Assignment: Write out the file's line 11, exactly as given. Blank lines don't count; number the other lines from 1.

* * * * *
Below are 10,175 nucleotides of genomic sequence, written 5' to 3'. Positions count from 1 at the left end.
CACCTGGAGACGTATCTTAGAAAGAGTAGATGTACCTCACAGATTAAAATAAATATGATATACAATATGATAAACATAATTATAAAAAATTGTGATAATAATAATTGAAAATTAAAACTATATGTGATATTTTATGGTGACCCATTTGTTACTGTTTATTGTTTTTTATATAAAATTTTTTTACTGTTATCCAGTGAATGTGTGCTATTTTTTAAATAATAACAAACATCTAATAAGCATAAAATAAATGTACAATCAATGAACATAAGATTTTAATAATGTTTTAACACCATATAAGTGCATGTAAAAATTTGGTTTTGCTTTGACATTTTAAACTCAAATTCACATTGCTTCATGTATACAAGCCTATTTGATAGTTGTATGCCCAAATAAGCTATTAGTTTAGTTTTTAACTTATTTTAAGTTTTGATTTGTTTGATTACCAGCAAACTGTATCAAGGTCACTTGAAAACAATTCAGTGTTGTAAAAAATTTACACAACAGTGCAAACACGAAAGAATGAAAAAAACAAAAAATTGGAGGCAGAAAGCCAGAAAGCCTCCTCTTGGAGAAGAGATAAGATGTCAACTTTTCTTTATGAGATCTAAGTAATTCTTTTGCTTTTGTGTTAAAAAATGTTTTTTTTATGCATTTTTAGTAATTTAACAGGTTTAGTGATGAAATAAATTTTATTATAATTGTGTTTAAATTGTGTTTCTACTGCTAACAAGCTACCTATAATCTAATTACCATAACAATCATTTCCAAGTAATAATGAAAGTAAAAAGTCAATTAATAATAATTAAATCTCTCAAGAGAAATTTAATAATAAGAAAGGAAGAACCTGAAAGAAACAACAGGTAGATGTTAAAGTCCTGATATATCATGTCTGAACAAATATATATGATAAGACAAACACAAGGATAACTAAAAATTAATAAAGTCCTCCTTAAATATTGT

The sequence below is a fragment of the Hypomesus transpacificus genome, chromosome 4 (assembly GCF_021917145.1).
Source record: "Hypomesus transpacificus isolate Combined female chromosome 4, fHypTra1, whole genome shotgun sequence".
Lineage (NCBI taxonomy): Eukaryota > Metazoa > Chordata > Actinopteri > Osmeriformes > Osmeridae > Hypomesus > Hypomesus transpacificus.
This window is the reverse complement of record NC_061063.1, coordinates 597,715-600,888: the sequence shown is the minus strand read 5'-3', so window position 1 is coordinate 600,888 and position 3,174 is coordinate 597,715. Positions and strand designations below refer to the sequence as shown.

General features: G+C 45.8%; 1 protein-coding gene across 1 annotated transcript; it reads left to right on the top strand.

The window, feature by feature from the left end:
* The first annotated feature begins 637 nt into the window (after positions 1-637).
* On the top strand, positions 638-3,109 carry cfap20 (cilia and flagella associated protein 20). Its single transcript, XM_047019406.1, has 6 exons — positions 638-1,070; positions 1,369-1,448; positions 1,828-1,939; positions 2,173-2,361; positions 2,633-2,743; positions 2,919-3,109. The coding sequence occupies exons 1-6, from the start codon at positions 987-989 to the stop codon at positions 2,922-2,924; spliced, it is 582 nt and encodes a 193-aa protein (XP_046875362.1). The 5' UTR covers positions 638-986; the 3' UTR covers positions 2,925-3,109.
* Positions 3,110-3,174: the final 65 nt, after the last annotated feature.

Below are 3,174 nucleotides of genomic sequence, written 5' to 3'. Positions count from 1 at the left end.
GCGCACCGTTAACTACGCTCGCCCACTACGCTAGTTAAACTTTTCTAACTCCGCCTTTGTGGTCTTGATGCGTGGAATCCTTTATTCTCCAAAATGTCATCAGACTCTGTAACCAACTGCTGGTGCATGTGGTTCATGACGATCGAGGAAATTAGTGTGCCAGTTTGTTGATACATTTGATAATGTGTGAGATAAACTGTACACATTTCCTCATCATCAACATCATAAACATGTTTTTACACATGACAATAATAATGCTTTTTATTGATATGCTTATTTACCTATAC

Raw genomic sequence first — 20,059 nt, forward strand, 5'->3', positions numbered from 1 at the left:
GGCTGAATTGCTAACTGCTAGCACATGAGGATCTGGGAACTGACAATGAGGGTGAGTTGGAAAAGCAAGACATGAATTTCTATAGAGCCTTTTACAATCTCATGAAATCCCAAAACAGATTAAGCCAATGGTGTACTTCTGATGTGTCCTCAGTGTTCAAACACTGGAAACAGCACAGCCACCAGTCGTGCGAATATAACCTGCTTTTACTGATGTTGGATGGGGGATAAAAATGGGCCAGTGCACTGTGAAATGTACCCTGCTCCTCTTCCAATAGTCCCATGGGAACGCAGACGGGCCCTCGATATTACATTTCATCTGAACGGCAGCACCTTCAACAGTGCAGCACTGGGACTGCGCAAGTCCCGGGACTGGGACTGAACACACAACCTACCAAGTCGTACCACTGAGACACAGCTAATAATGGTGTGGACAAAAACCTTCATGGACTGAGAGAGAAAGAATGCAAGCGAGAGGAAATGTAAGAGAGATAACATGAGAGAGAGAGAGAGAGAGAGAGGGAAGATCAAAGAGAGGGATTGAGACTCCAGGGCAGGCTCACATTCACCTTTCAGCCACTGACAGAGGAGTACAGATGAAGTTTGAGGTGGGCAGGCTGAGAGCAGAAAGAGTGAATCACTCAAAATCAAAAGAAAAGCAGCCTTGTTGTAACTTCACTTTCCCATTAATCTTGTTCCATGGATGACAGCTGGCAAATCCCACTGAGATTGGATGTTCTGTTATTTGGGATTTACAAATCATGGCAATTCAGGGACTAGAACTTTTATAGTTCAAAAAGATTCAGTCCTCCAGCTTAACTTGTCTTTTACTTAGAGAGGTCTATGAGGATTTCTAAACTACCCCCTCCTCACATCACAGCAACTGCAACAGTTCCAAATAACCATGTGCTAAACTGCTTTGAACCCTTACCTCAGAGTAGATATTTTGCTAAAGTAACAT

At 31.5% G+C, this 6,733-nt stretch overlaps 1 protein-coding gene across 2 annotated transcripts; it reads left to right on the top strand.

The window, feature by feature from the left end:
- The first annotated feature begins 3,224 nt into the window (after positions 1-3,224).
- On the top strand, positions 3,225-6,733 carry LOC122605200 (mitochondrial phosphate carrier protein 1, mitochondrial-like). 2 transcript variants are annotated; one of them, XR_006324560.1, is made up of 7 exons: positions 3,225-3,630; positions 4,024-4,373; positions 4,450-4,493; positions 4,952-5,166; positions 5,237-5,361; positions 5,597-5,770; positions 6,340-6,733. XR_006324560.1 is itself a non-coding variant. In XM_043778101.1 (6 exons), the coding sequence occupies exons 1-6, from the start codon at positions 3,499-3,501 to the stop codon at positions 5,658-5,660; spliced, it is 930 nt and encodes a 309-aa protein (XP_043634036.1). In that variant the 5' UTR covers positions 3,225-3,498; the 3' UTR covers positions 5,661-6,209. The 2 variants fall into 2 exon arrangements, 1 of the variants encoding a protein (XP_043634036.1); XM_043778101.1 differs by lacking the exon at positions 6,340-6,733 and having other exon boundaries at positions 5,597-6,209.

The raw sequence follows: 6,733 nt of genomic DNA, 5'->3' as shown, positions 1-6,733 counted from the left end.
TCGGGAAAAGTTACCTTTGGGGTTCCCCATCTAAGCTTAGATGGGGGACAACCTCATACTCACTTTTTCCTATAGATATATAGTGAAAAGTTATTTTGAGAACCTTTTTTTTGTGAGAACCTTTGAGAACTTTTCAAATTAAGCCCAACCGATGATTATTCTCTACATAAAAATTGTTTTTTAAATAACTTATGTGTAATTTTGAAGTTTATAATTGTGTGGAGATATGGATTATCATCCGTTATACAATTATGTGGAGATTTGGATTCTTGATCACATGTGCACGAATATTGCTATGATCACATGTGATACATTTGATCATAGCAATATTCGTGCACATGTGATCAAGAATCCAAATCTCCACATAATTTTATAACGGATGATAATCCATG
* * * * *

* Positions 3,110-3,174: the final 65 nt, after the last annotated feature.